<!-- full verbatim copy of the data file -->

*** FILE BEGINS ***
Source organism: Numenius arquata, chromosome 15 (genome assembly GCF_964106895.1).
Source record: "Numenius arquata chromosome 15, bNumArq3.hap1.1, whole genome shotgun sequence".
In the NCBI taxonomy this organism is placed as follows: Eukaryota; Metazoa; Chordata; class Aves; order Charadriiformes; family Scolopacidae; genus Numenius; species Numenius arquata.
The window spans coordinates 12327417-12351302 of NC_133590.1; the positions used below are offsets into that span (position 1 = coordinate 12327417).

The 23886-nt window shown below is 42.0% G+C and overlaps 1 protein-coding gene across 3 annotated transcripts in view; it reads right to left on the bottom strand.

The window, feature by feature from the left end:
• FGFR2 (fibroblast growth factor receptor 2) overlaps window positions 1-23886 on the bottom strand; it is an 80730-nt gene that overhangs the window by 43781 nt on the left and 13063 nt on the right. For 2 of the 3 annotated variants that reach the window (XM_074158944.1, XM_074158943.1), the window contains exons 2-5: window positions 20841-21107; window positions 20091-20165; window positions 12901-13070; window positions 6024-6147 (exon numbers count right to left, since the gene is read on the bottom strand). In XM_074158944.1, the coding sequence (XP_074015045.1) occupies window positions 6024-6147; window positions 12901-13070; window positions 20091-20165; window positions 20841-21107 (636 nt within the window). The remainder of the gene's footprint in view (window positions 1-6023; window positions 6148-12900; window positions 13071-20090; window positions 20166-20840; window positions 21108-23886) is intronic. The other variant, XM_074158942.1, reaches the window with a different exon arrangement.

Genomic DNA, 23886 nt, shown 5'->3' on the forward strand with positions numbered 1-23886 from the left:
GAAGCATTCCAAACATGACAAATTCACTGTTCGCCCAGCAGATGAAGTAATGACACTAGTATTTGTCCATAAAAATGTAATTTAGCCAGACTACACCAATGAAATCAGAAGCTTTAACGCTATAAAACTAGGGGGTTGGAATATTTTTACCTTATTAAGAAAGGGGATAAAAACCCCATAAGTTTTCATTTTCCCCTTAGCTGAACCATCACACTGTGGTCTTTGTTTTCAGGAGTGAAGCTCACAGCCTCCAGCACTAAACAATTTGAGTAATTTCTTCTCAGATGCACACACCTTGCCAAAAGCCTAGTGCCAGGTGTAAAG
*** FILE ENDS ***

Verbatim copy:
Source organism: Numenius arquata, chromosome 15 (genome assembly GCF_964106895.1).
Source record: "Numenius arquata chromosome 15, bNumArq3.hap1.1, whole genome shotgun sequence".
In the NCBI taxonomy this organism is placed as follows: Eukaryota; Metazoa; Chordata; class Aves; order Charadriiformes; family Scolopacidae; genus Numenius; species Numenius arquata.
The window spans coordinates 12327417-12351302 of NC_133590.1; the positions used below are offsets into that span (position 1 = coordinate 12327417).

The 23886-nt window shown below is 42.0% G+C and overlaps 1 protein-coding gene across 3 annotated transcripts in view; it reads right to left on the bottom strand.

The window, feature by feature from the left end:
• FGFR2 (fibroblast growth factor receptor 2) overlaps window positions 1-23886 on the bottom strand; it is an 80730-nt gene that overhangs the window by 43781 nt on the left and 13063 nt on the right. For 2 of the 3 annotated variants that reach the window (XM_074158944.1, XM_074158943.1), the window contains exons 2-5: window positions 20841-21107; window positions 20091-20165; window positions 12901-13070; window positions 6024-6147 (exon numbers count right to left, since the gene is read on the bottom strand). In XM_074158944.1, the coding sequence (XP_074015045.1) occupies window positions 6024-6147; window positions 12901-13070; window positions 20091-20165; window positions 20841-21107 (636 nt within the window). The remainder of the gene's footprint in view (window positions 1-6023; window positions 6148-12900; window positions 13071-20090; window positions 20166-20840; window positions 21108-23886) is intronic. The other variant, XM_074158942.1, reaches the window with a different exon arrangement.

Genomic DNA, 23886 nt, shown 5'->3' on the forward strand with positions numbered 1-23886 from the left:
GAAGCATTCCAAACATGACAAATTCACTGTTCGCCCAGCAGATGAAGTAATGACACTAGTATTTGTCCATAAAAATGTAATTTAGCCAGACTACACCAATGAAATCAGAAGCTTTAACGCTATAAAACTAGGGGGTTGGAATATTTTTACCTTATTAAGAAAGGGGATAAAAACCCCATAAGTTTTCATTTTCCCCTTAGCTGAACCATCACACTGTGGTCTTTGTTTTCAGGAGTGAAGCTCACAGCCTCCAGCACTAAACAATTTGAGTAATTTCTTCTCAGATGCACACACCTTGCCAAAAGCCTAGTGCCAGGTGTAAAG